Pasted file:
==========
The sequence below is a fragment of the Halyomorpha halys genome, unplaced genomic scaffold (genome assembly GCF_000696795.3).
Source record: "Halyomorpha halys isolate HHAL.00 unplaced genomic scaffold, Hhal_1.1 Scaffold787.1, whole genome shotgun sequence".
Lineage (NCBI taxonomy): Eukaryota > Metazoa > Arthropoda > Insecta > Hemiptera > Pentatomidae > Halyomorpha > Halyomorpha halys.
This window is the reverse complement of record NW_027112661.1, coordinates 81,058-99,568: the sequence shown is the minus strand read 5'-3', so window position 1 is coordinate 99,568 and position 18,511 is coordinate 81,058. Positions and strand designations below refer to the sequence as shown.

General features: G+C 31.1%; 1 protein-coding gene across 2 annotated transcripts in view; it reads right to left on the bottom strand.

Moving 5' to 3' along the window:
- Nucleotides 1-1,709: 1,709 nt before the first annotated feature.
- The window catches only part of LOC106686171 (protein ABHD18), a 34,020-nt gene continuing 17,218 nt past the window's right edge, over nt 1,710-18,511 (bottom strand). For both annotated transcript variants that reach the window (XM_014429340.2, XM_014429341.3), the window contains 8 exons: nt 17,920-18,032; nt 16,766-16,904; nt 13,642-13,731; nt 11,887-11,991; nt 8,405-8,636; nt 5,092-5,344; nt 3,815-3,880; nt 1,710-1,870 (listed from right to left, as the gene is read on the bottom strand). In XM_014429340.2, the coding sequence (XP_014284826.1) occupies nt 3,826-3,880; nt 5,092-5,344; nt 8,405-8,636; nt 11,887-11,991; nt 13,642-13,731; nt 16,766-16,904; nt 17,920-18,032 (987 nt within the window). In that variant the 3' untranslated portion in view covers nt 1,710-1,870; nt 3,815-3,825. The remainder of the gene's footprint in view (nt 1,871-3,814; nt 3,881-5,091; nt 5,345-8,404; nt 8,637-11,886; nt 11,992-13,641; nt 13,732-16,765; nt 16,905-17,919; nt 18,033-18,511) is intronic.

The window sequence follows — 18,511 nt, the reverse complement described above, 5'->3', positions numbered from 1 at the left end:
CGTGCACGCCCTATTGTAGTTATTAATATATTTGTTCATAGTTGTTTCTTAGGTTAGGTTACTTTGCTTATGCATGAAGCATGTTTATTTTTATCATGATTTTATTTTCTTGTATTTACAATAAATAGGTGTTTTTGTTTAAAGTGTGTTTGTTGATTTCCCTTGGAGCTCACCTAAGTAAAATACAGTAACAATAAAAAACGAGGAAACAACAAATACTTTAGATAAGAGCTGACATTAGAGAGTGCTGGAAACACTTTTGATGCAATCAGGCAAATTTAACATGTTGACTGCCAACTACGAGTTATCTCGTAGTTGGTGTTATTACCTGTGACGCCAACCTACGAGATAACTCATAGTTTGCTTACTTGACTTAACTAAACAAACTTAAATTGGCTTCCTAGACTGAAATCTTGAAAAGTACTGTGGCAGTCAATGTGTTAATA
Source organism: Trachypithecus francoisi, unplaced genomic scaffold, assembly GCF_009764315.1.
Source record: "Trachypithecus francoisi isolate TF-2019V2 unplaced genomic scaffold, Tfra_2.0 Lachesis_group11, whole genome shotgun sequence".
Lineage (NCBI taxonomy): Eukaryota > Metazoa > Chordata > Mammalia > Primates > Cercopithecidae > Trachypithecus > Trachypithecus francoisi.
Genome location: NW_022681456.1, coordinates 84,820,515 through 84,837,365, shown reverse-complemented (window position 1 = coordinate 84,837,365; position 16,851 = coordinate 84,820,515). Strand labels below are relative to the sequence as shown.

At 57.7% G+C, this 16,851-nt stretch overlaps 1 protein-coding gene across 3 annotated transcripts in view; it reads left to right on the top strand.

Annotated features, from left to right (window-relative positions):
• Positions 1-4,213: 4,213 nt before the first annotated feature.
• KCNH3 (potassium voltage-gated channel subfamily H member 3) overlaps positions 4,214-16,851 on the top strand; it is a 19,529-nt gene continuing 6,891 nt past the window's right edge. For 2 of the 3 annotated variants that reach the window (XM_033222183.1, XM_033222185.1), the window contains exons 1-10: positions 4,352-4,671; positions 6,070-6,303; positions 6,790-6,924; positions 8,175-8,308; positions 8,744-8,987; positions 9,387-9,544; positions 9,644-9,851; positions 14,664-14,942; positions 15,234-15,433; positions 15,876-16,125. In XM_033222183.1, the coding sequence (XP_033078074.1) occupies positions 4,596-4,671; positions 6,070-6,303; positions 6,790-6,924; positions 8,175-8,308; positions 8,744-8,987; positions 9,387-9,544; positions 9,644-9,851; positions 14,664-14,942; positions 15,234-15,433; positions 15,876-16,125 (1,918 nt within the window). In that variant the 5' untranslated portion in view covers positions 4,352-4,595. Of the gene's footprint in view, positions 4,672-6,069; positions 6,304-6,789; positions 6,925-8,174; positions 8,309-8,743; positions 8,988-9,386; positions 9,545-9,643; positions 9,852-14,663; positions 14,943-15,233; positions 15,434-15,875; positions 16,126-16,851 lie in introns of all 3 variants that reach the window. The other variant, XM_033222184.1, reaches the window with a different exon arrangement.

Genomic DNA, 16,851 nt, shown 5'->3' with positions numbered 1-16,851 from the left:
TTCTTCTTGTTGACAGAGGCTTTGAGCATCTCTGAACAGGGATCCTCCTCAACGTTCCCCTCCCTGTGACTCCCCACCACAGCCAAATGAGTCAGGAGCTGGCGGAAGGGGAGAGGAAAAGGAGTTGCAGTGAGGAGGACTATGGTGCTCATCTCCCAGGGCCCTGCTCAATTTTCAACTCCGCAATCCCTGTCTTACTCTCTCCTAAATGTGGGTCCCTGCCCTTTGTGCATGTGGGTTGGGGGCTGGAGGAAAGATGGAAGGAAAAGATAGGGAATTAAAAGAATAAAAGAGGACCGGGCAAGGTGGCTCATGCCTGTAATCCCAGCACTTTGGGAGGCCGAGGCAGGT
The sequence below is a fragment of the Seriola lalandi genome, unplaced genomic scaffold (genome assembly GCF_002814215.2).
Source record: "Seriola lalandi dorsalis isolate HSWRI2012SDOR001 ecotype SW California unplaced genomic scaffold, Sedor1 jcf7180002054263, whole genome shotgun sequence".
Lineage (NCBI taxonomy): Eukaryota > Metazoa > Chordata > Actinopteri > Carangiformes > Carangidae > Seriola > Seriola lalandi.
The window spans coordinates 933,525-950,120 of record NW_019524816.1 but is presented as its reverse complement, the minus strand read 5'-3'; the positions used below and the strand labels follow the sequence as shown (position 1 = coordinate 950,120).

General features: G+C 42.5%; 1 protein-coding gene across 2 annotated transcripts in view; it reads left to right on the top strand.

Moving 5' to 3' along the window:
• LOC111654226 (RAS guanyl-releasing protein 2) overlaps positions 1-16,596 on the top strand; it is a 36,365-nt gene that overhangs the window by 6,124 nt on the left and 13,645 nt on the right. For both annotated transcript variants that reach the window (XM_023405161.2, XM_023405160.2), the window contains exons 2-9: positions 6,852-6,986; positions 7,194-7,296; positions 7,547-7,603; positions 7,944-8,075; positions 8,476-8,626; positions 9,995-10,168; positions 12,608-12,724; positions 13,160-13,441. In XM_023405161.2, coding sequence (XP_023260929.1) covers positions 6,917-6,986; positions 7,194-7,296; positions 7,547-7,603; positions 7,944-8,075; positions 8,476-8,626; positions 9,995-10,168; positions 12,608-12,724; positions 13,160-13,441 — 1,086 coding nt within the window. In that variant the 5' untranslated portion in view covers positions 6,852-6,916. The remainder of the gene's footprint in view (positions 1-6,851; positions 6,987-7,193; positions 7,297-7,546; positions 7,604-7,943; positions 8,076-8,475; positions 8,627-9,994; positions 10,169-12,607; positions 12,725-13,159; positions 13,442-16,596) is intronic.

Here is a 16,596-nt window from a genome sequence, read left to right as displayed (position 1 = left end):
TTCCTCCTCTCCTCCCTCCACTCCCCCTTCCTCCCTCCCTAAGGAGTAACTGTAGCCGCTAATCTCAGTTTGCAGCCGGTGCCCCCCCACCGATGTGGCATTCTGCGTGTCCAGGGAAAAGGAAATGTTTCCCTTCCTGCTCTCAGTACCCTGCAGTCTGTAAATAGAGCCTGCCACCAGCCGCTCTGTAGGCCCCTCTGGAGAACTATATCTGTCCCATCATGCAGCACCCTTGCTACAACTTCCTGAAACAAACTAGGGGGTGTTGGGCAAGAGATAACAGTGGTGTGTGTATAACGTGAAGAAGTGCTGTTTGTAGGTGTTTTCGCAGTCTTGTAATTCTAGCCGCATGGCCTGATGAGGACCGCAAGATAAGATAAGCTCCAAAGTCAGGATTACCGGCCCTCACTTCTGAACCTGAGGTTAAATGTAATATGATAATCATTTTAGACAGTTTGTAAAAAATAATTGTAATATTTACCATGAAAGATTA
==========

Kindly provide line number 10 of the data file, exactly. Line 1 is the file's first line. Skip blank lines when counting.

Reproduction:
CGTGCACGCCCTATTGTAGTTATTAATATATTTGTTCATAGTTGTTTCTTAGGTTAGGTTACTTTGCTTATGCATGAAGCATGTTTATTTTTATCATGATTTTATTTTCTTGTATTTACAATAAATAGGTGTTTTTGTTTAAAGTGTGTTTGTTGATTTCCCTTGGAGCTCACCTAAGTAAAATACAGTAACAATAAAAAACGAGGAAACAACAAATACTTTAGATAAGAGCTGACATTAGAGAGTGCTGGAAACACTTTTGATGCAATCAGGCAAATTTAACATGTTGACTGCCAACTACGAGTTATCTCGTAGTTGGTGTTATTACCTGTGACGCCAACCTACGAGATAACTCATAGTTTGCTTACTTGACTTAACTAAACAAACTTAAATTGGCTTCCTAGACTGAAATCTTGAAAAGTACTGTGGCAGTCAATGTGTTAATA